In 1974, Massachusetts enacted a pretrial diversion statute that permits the District Court to divert certain first-time criminal defendants to a program if they would benefit from participation. These programs include vocational training, substance use disorder treatment, medical and psychological services, halfway houses, and other community supervision and services programs. As originally enacted, the diversion statute limited eligible defendants to young adult defendants (those between the ages of 18 and 22), subject to certain charge-based exceptions.
To assist the influx of Massachusetts veterans transitioning to civilian life after service in the military during two lengthy campaigns in Iraq and Afghanistan, the Massachusetts Legislature in 2012 enacted the VALOR Act, St. 2012, c. 108, which amended the pretrial diversion statute.
Specifically, the VALOR Act added M.G.L. c. 276A, § 10, which broadly defines eligible military defendants, including any who have “a history of military service” “regardless of any age.” Under the VALOR Act, veterans who have not “previously been convicted of a violation of any law” and who do not “have any outstanding warrants, continuances, appeals or criminal cases pending…” qualified for diversion.
The VALOR Act also added M.G.L. c. 276A, § 11, which provided a process through which courts may, at their discretion, afford veterans a continuance to determine if the veteran would benefit from a diversion program and, ultimately, dismissal of the case upon successful completion of the program. The statute requires input from treatment professionals to assist the court with evaluating the benefits of diversion programs for those veterans suffering from mental illness.
In particular, the VALOR Act aimed to provide a second chance for veterans suffering from substance abuse, often brought on in the wake of mental illness such as PTSD, depression, and other conditions commonly correlated with combat. Scientific studies have confirmed increased substance use disorders and major depression across the military services associated with combat conditions, thereby justifying the Legislature’s intended diversion of veterans charged with first time offenses, including substance-related offenses such as operating under the influence (“OUI”).
However, as of April 13, 2018, the Massachusetts Legislature jeopardized the ability of veterans to enter into pretrial diversion for first offense violations under the law by enacting the 2018 Criminal Justice Reform Bill.
The 2018 revisions to M.G.L. c. 276A eliminate the age restriction for diversion eligibility. See M.G.L. c. 276A, § 2, as amended. They also exclude otherwise eligible defendants who are charged with a litany specific crimes. See M.G.L. c. 276A, § 4, as amended. These specific crimes now include common substance use-related crimes, most notably, first offense OUI.
Under current law, it is unclear whether veterans otherwise eligible for diversion under the VALOR Act who are charged with first-offense OUI are still eligible for diversion. Veteran advocates fear that Courts may hold that they are ineligible, relying on the SJC decision in Commonwealth v. Morgan, 476 Mass. 768, 778 (2017). Ironically, in Morgan, the Court held that VALOR diversion for an OUI offense was permitted under a comprehensive reading of the prior version of Chapter 276A, including the VALOR Act, and in reliance on the legislative history thereof, which is replete with references to the intention of supporting veterans suffering from substance abuse and related disorders.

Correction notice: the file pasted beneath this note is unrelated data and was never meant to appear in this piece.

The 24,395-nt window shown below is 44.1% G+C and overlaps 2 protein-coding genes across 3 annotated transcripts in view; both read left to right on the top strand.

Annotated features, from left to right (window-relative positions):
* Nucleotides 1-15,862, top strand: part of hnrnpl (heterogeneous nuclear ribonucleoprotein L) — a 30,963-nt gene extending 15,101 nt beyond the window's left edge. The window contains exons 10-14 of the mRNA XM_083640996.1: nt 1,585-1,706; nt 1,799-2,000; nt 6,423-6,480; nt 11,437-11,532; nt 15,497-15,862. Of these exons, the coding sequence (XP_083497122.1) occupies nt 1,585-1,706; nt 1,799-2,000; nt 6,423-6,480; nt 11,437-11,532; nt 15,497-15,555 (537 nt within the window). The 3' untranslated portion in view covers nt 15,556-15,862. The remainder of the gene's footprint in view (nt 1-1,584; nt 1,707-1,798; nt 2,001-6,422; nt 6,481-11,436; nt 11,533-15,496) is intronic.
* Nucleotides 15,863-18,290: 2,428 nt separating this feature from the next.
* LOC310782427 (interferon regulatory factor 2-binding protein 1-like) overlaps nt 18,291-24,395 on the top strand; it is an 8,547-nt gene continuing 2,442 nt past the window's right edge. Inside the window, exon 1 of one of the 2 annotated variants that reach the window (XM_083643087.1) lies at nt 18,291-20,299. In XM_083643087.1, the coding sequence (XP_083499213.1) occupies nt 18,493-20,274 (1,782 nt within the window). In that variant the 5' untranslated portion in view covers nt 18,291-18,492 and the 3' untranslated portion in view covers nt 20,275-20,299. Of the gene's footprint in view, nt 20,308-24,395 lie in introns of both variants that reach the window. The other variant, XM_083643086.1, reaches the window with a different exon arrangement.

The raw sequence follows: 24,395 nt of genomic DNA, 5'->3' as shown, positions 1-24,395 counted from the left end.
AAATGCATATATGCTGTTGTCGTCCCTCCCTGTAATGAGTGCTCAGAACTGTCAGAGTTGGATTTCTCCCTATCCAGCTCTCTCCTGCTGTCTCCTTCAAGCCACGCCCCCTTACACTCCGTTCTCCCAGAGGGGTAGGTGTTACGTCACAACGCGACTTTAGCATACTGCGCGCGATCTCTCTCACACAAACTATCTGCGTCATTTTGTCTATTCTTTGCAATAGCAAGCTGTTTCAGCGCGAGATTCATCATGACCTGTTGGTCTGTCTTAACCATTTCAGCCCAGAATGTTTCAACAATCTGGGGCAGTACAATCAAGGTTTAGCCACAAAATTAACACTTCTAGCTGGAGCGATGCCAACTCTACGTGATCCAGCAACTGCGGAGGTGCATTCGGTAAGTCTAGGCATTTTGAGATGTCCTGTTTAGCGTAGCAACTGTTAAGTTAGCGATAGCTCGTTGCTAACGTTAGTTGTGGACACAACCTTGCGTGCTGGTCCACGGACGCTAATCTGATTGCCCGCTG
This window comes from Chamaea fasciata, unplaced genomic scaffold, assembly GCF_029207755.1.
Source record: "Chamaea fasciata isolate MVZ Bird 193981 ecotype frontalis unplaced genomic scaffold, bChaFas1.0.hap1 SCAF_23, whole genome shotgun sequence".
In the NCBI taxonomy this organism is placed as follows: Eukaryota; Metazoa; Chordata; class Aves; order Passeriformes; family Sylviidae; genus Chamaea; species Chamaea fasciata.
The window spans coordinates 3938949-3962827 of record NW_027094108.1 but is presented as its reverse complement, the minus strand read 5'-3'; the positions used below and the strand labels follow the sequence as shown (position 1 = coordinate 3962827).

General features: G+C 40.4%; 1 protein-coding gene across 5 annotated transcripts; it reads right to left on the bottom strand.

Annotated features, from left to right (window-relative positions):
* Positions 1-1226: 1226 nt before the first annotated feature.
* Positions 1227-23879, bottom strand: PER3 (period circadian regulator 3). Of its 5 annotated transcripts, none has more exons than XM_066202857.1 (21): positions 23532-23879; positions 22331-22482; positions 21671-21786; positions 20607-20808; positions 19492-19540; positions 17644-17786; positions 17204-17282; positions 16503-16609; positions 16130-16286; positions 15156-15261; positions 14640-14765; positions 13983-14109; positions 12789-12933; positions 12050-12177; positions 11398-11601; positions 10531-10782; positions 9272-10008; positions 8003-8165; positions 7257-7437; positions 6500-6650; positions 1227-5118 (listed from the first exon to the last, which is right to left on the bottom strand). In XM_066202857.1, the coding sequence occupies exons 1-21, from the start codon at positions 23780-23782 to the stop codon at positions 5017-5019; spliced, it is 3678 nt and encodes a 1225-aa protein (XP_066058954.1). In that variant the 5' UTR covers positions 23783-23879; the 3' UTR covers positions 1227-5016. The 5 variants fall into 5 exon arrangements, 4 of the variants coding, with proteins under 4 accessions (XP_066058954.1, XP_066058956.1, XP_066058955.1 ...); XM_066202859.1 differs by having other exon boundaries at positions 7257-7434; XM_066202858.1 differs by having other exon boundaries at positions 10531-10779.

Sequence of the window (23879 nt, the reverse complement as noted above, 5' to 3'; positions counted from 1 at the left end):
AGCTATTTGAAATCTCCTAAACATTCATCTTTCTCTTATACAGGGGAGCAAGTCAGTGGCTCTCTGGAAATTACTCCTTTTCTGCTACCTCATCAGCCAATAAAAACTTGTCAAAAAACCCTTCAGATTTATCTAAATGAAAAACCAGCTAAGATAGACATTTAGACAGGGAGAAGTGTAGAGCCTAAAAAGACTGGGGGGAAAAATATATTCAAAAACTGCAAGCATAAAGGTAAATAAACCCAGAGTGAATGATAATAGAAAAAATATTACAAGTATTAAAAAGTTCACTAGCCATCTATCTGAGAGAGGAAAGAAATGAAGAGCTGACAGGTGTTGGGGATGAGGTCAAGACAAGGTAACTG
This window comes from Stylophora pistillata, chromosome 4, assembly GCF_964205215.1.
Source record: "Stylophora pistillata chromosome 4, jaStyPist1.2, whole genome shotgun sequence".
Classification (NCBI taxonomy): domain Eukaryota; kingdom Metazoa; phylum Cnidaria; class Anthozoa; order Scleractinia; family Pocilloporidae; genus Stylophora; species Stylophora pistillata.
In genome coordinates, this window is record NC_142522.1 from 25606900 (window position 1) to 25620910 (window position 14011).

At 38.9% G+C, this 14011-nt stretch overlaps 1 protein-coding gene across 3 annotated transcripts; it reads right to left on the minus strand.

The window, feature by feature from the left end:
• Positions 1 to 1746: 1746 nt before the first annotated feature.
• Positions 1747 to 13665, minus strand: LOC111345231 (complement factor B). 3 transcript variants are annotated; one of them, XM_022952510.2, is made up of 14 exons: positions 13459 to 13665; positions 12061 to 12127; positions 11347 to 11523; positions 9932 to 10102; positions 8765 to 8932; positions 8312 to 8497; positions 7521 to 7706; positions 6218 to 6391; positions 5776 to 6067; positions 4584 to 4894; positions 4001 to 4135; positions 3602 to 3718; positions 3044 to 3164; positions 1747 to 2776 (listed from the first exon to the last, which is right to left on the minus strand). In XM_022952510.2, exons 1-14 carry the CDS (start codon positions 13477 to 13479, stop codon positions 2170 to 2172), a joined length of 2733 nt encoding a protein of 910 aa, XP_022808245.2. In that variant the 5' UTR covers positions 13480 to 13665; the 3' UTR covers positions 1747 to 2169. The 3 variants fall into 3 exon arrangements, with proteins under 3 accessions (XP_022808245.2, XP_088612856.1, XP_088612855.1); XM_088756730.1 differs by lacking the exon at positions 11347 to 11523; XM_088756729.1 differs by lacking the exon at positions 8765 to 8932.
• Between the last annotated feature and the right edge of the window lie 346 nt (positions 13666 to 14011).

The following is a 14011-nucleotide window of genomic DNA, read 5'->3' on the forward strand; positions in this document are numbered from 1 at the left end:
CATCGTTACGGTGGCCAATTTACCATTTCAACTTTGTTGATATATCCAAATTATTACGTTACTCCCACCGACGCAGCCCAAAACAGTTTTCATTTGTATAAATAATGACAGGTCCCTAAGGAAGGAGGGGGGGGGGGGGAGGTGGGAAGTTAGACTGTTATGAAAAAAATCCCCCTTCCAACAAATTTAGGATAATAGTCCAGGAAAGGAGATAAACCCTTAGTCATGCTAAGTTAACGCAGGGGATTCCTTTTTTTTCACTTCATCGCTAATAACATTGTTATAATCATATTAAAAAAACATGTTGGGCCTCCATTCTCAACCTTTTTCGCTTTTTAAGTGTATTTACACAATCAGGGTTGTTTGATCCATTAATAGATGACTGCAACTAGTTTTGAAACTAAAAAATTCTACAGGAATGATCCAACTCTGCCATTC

However, since passage of the 2018 Criminal Justice Reform Bill, practitioners and veteran advocates fear that Courts may now take the position that first time veteran defendants charged with OUI committed after April 13, 2018 are no longer eligible for VALOR Act diversion.
Legislators should act quickly to clarify the statute, such as by including a proviso in M.G.L. c. 276A, § 4 stating that OUI and any other first-time offenses related to substance abuse rendering defendants ineligible for diversion under the revised law do not, in the case of a veteran defendant otherwise eligible for diversion under the VALOR Act, render that defendant ineligible.
Alternatively, the Legislature could bifurcate M.G.L. c. 276A into two sections, such that Chapter 276A stands as is (sans the VALOR Act, §§10 and 11), and the VALOR Act is relocated to a new veteran-focused Chapter 276C with broader eligibility provisions than those now restricting OUI eligibility in the new M.G.L. c. 276A, § 4.
Either of these proposals would in large part restore the previous state of the law with respect to veterans, accomplishing the original legislative intent underlying the VALOR Act’s broad eligibility provisions for qualifying veterans. Veterans accused of substance-related offenses, including first-time OUI offenses, should be eligible for diversion and a treatment opportunity. In a perfect world, these legislative changes would be retroactive to April 13, 2018 to avoid any veterans being lost in the gap.
UPDATE: MassLive's Shira Schoenberg provides additional coverage of this issue, featuring a quotation Attorney Michael G. McDonough of Egan, Flanagan, and Cohen, P.C.
ABOUT THE AUTHORS:
Attorney Michael G. McDonough, Esq. (firstname.lastname@example.org) is one of many talented trial lawyers at Egan, Flanagan and Cohen, P.C. He began his litigation career an officer in the U.S. Army JAG Corps and continues to serve in the U.S. Army Reserve.
Attorney Katie Manzi McDonough, Esq. (email@example.com) practices estate planning and probate, corporate, and non-profit law. A military spouse herself, she has long served the veteran community through legal services, volunteer work, and issue advocacy.
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